For Republicans, the goal is containing costs and lowering the federal deficit while still providing good healthcare. ObamaCare failed both of these goals. To achieve these goals they believe the government needs to stop mandating coverage requirements and the purchase of healthcare insurance. They also believe in curtailing the exploding growth of Medicaid under ObamaCare.
Therefore, they are encouraged by the CBO report that predicts the federal deficit will decline $337 Billion over the next ten years. They are not alarmed by the predictions of more Americans uninsured because those predictions are based on expectations that many people will choose not to purchase healthcare insurance if the government mandates are lifted. Whether it is Medicaid, which is unacceptable, or private insurance that is unaffordable, many Americans will choose the freedom to be uninsured given the chance.
Accuracy of the CBO
Lest we put too much stock in the CBO report, it should be understood that the CBO has a terrible track record of making predictions about insurance coverage. In 2013 the CBO made predictions of future ObamaCare enrollment. Here’s a brief review of their record:
- 2015 – predicted 13 million ObamaCare enrollees; actual – 11 million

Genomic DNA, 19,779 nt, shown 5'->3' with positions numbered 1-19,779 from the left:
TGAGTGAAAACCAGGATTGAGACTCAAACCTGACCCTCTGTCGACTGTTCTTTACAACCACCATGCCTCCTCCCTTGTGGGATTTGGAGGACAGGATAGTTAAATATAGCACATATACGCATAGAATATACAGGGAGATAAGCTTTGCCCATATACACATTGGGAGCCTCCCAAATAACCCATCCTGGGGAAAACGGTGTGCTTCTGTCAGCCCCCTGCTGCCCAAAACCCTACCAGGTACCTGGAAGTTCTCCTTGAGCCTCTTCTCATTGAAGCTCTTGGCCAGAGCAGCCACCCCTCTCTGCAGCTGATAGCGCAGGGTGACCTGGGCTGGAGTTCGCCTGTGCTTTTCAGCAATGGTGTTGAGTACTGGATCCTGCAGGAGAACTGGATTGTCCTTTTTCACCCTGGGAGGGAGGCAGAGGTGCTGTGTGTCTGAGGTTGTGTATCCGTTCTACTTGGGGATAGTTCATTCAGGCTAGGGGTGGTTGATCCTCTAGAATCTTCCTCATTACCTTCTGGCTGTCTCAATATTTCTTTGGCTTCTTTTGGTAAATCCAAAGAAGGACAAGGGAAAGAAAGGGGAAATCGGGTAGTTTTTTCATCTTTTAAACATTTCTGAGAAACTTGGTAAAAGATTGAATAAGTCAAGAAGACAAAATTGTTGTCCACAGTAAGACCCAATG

- 2016 – predicted 24 million ObamaCare enrollees: actual – 12 million
- 2017 – predicted 26 million ObamaCare enrollees: actual – 10 million
- As recently as March 2016 CBO predicted 15 million enrollees in 2017 but actual is 10 million.
The Wall Street Journal editorial board notes the CBO was also badly wrong about the 2003 Medicare prescription drug benefit (Part D) that was passed during the Bush administration. They failed to accurately weigh the incentives in the legislation and therefore over-estimated the costs. The drug benefit costs have been about 40% less over its first decade than CBO predicted.
The CBO is predicting premium prices will initially rise, but later fall. It is unlikely that insurance premiums will rise if the government mandates that drove them up are removed. ObamaCare forced insurers to sell only one type of policy – one that required all the “essential health benefits” they deemed necessary.